Travel Without Traveling: How To Explore the World With Your Family From Home

by Dr. Jennifer Jipson, Goddard School Educational Advisory Board Member
Mother and two children read a recipe and bake together

I recently received a text in which I was prompted to do a series of calculations, and the resulting number would determine where I would travel on my next vacation. The list included exciting destinations near and far, but number nine on the list was stay home. With the magic of math, everyone ends up with number nine. Funny but frustrating! I really enjoy traveling, and I know that experience with travel helps children learn about other places and people, helps them develop important skills like self-regulation and problem-solving and contributes to their growing confidence and curiosity.  When circumstances don’t allow for travel, or you’re looking for a way to create a little adventure without the hustle and bustle of the airport or a long car ride, consider planning a virtual trip. Virtual adventures are perfect for a rainy day or an afternoon at home. Imagine a trip to San Francisco in which you visit the Exploratorium, the Bay Area Discovery Museum, the Golden Gate Bridge, Chinatown and Ghirardelli’s chocolate factory all without leaving your home: no stress, no meltdowns, no expense and no packing! This type of travel is exactly what a friend of mine is doing with her children, and we can all do it too! Here’s a sample itinerary for a trip to San Francisco. Your family can adapt it or create your own travel plans to other destinations. For example, my friend invited her older children to help with planning activities, and they’ve gone to London, Japan, Paris and San Francisco all in the last month. 

STEAM project day: The Golden Gate Bridge and Bay Bridge. Look at pictures of the Golden Gate Bridge and Bay Bridge online. Talk about how they are similar and different. Set out a variety of materials, such as paper towel rolls, popsicle sticks, building blocks, cups, paper and whatever else you have for children to use to make their own bridge. You can find ideas online to inspire you at Measure how long you can make a bridge before it collapses. Put pennies on your bridge to see how many it can hold before it starts to sag. If your bridge falls, ask your children why they think that happened and what ideas they have to make it stronger. These types of questions engage children in science practices that support their inquiry and critical thinking.  

Cooking day: Dinner in Chinatown. Watch a short video about Chinatown, such as this read-aloud of Chinatown written and illustrated by William Low. Plan a menu for a dinner inspired by Chinese cuisine and cook it together. Lee Scott, Chair of the Goddard Educational Advisory Board, wrote a fantastic article about cooking with children that will help you get started.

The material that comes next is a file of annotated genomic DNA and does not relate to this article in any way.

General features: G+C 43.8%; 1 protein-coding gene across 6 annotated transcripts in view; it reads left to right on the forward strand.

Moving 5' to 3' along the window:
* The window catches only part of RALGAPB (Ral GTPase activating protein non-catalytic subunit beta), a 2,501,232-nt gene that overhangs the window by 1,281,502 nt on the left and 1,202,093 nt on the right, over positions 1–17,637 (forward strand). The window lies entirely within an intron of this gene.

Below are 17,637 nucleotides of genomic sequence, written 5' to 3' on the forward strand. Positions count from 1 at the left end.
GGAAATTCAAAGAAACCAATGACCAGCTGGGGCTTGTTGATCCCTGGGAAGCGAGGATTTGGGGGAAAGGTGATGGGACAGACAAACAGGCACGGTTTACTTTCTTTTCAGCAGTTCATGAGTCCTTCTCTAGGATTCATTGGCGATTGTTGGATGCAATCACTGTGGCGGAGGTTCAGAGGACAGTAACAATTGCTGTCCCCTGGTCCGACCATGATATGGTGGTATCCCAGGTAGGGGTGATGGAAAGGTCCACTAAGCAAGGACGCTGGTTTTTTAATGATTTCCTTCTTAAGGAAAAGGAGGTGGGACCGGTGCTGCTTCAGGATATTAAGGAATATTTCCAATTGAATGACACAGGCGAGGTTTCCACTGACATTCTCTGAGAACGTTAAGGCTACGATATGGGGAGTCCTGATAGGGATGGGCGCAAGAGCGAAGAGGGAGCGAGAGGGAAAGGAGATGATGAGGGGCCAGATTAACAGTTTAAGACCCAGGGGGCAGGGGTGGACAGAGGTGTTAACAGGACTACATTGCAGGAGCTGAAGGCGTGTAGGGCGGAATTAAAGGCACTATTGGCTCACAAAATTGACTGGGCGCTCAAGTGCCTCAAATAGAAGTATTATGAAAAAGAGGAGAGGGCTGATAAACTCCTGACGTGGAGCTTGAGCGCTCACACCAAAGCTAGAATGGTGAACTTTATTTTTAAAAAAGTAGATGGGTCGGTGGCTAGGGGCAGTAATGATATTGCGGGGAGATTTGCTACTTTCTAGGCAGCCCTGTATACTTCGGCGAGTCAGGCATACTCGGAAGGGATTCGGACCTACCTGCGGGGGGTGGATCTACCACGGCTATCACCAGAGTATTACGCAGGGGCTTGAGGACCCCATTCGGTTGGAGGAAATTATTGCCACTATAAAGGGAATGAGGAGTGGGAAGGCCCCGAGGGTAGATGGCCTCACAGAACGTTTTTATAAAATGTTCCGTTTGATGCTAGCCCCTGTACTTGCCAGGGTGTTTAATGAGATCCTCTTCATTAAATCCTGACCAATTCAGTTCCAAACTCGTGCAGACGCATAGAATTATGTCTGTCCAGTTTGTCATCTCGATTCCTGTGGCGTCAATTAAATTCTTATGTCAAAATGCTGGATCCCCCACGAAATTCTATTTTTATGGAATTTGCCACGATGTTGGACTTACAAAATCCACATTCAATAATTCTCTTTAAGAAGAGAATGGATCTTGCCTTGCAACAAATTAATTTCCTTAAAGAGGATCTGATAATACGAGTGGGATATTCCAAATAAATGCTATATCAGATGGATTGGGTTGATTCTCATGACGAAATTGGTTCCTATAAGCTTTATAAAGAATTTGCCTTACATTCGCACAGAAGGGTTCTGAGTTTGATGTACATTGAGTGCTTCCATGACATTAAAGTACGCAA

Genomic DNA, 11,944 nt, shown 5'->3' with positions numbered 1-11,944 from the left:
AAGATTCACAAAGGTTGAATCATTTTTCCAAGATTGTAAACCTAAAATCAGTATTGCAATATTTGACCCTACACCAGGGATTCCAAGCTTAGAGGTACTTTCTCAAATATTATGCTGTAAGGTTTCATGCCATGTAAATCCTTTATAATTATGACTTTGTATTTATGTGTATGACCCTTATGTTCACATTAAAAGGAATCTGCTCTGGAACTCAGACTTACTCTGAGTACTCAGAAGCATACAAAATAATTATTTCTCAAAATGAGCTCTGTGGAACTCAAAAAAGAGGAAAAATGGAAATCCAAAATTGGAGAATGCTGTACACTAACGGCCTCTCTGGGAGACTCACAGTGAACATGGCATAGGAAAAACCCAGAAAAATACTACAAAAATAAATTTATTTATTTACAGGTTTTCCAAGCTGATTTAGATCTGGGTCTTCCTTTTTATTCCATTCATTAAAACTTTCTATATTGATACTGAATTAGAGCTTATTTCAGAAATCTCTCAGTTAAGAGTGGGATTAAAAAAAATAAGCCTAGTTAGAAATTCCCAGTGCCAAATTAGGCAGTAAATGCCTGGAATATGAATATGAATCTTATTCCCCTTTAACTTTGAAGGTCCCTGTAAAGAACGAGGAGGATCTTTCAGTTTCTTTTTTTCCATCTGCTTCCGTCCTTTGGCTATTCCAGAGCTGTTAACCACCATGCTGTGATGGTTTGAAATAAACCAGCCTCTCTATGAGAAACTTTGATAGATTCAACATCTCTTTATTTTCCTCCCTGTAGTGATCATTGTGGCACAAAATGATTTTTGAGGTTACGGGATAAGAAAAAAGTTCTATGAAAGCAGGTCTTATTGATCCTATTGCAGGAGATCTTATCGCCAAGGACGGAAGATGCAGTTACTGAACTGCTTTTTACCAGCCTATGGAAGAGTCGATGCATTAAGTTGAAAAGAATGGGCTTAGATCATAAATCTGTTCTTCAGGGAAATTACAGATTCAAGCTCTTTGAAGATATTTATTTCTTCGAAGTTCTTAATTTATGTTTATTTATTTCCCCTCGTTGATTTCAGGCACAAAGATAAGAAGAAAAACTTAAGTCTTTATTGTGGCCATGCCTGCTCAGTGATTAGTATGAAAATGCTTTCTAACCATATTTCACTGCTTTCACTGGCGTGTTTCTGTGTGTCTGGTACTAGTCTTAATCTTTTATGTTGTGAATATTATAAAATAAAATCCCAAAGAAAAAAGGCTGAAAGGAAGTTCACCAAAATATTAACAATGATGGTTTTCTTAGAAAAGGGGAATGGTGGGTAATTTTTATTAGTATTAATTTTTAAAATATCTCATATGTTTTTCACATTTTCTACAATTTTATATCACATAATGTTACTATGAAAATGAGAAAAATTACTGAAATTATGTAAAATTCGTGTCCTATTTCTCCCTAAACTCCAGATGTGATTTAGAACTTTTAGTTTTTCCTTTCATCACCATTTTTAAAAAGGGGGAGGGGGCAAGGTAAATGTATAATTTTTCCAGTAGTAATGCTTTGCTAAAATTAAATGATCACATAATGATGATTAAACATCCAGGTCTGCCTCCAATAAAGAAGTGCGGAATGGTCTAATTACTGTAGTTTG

Museum day: The Exploratorium. This science center is chock full of hands-on, inquiry-based science exhibits. Their website offers an alternative experience with a menu of science snacks that provide ideas for interactive activities that families can do online or with common materials from around the house. Explore options together or pick out a few in advance to do with your child. These activities will help children learn science principles, as well as engage in science practices. Best of all, they’re fun to do together! 

Pretend playday: The Japanese Tea Garden in Golden Gate Park. Gather your stuffed animals, dolls and family members and have a tea party in your own Japanese tea garden. Find a tranquil spot in your yard or a neighborhood park and lay out a blanket. Serve tea or juice and talk about the things you notice in nature around you. Spending time in nature promotes better mental health for both children and adults by reducing stress. This positive impact is found even with small doses of time outdoors. 

Treat yourself day: Ghirardelli Chocolate Factory. Watch a video about how chocolate is made. Make yourselves chocolate sundaes or brownies and celebrate the fun of exploring San Francisco from your home. One of the most well-known benefits of family travel is the strengthening of family bonds. As you eat your treat, start making plans for where you’ll go next! 

At its best, travel fills us with wonder and offers quality family time, and at its worst, it exhausts us. Thanks to technology and our own creativity, we can indulge our wanderlust by visiting exciting new places without leaving home. 

Twitter Facebook Linkedin Email Search